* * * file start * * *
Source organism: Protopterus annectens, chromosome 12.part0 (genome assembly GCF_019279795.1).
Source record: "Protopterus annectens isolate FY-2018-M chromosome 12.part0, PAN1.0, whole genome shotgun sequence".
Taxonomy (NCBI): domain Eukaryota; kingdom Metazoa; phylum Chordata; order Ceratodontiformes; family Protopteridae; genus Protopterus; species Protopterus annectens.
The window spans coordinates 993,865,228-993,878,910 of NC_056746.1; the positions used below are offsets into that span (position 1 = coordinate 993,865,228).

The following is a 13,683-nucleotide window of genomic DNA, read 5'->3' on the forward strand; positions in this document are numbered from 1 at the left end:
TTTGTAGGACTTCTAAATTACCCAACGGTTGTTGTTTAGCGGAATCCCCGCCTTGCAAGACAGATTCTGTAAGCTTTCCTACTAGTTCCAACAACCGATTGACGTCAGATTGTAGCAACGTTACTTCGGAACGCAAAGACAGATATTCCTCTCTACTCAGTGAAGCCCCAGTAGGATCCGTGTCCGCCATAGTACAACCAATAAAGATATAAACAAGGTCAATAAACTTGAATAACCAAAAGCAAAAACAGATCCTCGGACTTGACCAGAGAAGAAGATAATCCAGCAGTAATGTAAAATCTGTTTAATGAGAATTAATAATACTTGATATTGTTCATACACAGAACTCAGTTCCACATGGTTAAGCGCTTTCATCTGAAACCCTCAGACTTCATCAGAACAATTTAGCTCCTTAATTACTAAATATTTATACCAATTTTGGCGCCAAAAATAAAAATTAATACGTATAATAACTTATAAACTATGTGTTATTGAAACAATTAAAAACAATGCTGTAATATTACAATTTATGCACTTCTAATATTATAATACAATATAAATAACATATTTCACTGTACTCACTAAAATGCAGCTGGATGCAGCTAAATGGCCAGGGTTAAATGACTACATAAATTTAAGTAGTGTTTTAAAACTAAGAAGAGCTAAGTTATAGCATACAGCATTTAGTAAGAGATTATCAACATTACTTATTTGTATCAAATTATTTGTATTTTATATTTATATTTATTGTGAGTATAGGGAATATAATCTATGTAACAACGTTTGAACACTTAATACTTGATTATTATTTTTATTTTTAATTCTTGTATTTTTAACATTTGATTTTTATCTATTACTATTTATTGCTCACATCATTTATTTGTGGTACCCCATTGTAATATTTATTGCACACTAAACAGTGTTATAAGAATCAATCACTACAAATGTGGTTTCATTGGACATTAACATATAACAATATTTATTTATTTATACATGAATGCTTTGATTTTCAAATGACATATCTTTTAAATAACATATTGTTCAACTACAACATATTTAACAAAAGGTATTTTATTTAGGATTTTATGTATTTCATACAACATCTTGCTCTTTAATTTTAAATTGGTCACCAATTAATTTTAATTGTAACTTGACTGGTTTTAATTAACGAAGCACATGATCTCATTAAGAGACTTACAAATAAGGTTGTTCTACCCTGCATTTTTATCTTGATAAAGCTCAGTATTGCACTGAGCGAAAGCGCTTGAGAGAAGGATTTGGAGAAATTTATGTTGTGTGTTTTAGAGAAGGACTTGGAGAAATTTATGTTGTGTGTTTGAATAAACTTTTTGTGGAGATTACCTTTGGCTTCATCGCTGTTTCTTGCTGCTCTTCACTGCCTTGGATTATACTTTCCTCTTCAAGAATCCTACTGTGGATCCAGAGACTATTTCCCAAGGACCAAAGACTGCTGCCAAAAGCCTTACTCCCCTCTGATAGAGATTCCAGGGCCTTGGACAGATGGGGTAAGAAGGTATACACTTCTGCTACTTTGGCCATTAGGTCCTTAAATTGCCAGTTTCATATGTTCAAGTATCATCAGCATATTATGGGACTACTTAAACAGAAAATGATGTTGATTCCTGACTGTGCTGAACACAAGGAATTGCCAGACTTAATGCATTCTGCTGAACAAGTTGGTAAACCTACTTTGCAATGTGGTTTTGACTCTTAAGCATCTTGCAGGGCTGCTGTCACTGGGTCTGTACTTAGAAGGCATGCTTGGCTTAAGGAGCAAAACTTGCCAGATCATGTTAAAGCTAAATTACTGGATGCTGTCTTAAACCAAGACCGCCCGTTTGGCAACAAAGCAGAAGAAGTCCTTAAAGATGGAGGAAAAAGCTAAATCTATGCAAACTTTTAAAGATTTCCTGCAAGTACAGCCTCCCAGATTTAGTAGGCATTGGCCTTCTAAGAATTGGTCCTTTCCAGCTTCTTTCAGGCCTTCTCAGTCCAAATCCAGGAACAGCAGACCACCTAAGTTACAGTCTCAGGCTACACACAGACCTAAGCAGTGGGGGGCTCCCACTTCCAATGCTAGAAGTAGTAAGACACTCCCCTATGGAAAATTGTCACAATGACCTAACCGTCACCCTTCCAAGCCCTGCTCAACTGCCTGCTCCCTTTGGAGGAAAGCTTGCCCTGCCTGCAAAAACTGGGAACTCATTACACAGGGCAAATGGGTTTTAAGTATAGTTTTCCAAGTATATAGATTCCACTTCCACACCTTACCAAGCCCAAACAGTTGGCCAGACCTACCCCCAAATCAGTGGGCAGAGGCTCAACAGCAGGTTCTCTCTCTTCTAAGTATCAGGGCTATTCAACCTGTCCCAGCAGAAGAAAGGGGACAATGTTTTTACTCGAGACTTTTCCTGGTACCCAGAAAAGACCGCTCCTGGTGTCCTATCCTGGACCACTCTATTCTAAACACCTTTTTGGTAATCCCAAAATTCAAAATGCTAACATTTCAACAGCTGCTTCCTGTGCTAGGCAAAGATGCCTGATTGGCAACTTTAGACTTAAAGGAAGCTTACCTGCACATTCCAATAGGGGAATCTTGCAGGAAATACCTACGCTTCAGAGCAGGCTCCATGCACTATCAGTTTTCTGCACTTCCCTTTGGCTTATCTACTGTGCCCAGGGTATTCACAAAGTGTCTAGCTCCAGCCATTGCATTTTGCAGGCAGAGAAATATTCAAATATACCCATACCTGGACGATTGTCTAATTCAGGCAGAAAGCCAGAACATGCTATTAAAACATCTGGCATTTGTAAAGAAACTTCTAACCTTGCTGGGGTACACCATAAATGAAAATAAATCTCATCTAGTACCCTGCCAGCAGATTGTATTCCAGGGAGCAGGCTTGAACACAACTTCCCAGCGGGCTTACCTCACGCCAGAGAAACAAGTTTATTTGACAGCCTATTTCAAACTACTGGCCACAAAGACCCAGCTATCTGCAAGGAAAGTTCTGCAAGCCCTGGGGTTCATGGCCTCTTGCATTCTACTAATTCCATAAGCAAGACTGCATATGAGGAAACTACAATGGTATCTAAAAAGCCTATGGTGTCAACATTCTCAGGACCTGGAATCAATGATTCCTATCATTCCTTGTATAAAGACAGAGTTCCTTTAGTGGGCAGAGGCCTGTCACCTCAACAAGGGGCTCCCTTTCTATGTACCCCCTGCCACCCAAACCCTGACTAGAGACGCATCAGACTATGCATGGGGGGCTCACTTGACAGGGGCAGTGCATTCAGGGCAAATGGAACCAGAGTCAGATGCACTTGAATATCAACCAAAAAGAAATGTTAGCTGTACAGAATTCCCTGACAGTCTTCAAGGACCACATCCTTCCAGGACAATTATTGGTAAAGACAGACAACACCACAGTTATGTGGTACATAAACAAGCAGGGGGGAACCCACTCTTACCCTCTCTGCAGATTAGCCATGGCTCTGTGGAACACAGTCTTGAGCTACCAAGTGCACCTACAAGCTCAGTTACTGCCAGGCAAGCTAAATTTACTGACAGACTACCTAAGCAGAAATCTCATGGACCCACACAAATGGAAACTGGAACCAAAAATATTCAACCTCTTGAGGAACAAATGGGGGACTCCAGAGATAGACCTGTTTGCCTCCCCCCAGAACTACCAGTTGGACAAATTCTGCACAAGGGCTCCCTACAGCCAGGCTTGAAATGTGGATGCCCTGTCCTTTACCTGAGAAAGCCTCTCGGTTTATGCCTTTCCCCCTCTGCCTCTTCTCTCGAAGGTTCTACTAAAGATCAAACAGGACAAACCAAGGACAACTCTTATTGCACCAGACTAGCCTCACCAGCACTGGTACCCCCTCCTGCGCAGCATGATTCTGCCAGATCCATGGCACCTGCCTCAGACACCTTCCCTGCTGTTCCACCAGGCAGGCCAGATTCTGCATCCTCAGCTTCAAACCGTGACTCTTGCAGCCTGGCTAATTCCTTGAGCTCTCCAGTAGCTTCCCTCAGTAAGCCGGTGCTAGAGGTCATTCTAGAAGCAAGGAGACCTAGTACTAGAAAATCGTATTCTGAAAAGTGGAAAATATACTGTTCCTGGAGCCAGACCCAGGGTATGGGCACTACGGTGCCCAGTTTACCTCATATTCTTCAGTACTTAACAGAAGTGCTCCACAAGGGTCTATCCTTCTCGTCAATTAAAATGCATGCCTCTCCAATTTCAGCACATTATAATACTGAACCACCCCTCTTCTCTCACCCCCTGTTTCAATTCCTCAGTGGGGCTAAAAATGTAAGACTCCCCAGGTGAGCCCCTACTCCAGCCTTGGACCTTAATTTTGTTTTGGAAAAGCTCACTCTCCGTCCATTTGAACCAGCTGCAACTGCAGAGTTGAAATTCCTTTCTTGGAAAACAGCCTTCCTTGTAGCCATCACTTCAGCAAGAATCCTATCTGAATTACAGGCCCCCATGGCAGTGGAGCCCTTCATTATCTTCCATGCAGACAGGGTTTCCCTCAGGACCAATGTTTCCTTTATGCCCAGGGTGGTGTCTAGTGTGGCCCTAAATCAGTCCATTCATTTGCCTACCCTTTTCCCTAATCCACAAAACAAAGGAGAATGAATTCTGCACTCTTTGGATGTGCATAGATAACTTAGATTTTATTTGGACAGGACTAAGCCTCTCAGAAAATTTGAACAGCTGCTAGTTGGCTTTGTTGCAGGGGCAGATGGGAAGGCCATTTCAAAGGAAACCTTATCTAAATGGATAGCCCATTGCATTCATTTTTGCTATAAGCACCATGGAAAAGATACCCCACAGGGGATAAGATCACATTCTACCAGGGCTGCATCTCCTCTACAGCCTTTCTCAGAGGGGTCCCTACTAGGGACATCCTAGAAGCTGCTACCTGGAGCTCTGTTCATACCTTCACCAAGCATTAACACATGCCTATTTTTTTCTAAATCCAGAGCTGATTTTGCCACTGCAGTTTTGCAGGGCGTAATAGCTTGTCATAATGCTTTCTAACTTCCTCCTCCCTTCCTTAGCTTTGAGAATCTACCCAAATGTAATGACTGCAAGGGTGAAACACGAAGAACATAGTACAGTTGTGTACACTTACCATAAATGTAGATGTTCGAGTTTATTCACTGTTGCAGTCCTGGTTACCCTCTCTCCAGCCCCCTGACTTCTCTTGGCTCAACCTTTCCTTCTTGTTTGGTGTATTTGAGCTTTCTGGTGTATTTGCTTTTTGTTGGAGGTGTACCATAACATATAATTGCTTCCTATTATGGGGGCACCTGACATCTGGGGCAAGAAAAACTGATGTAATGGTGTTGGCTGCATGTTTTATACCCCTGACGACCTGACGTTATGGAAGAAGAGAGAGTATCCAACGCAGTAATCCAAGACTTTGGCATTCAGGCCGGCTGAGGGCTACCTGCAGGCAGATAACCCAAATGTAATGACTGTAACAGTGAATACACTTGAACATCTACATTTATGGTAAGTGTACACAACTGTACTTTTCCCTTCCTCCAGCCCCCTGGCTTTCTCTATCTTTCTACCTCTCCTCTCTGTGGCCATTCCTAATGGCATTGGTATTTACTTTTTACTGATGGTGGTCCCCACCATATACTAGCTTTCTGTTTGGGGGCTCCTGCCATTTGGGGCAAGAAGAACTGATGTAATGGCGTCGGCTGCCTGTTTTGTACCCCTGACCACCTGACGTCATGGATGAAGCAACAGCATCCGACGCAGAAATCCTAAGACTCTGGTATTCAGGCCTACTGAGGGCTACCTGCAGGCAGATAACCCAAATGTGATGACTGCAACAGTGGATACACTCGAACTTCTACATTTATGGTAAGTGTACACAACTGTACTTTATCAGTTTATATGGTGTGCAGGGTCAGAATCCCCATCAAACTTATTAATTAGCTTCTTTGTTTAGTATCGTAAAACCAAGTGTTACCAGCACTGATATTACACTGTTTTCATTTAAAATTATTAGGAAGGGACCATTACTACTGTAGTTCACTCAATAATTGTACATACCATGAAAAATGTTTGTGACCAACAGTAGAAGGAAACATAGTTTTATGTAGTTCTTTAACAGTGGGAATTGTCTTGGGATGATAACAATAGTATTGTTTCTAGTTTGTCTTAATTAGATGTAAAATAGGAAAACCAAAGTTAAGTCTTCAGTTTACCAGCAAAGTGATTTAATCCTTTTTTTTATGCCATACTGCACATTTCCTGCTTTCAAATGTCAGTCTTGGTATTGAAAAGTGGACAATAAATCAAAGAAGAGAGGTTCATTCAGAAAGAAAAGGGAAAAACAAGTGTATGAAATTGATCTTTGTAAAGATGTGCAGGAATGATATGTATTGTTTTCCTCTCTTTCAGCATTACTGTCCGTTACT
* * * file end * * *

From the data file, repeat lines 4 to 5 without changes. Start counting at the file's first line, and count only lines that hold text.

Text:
The window spans coordinates 993,865,228-993,878,910 of NC_056746.1; the positions used below are offsets into that span (position 1 = coordinate 993,865,228).

The following is a 13,683-nucleotide window of genomic DNA, read 5'->3' on the forward strand; positions in this document are numbered from 1 at the left end: